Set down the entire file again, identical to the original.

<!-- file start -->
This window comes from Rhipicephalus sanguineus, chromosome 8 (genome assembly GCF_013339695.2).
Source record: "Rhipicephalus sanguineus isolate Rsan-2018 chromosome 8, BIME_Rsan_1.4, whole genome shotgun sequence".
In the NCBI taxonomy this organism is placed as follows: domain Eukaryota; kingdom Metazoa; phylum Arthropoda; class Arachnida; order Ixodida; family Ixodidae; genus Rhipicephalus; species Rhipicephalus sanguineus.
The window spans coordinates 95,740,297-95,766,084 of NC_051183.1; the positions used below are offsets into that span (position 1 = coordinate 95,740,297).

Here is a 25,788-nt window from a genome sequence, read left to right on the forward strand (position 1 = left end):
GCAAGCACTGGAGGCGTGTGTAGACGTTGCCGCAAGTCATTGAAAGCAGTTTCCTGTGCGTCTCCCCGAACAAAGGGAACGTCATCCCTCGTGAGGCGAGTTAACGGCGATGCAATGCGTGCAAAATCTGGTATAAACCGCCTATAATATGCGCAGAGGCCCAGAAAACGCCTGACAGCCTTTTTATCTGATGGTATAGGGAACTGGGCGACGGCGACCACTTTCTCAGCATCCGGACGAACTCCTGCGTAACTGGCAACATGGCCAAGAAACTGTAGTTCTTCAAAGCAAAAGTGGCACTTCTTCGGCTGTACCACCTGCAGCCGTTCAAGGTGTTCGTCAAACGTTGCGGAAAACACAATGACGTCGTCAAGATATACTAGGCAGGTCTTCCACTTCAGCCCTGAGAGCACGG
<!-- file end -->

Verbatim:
This window comes from Rhipicephalus sanguineus, chromosome 8 (genome assembly GCF_013339695.2).
Source record: "Rhipicephalus sanguineus isolate Rsan-2018 chromosome 8, BIME_Rsan_1.4, whole genome shotgun sequence".
In the NCBI taxonomy this organism is placed as follows: domain Eukaryota; kingdom Metazoa; phylum Arthropoda; class Arachnida; order Ixodida; family Ixodidae; genus Rhipicephalus; species Rhipicephalus sanguineus.
The window spans coordinates 95,740,297-95,766,084 of NC_051183.1; the positions used below are offsets into that span (position 1 = coordinate 95,740,297).

Here is a 25,788-nt window from a genome sequence, read left to right on the forward strand (position 1 = left end):
GCAAGCACTGGAGGCGTGTGTAGACGTTGCCGCAAGTCATTGAAAGCAGTTTCCTGTGCGTCTCCCCGAACAAAGGGAACGTCATCCCTCGTGAGGCGAGTTAACGGCGATGCAATGCGTGCAAAATCTGGTATAAACCGCCTATAATATGCGCAGAGGCCCAGAAAACGCCTGACAGCCTTTTTATCTGATGGTATAGGGAACTGGGCGACGGCGACCACTTTCTCAGCATCCGGACGAACTCCTGCGTAACTGGCAACATGGCCAAGAAACTGTAGTTCTTCAAAGCAAAAGTGGCACTTCTTCGGCTGTACCACCTGCAGCCGTTCAAGGTGTTCGTCAAACGTTGCGGAAAACACAATGACGTCGTCAAGATATACTAGGCAGGTCTTCCACTTCAGCCCTGAGAGCACGG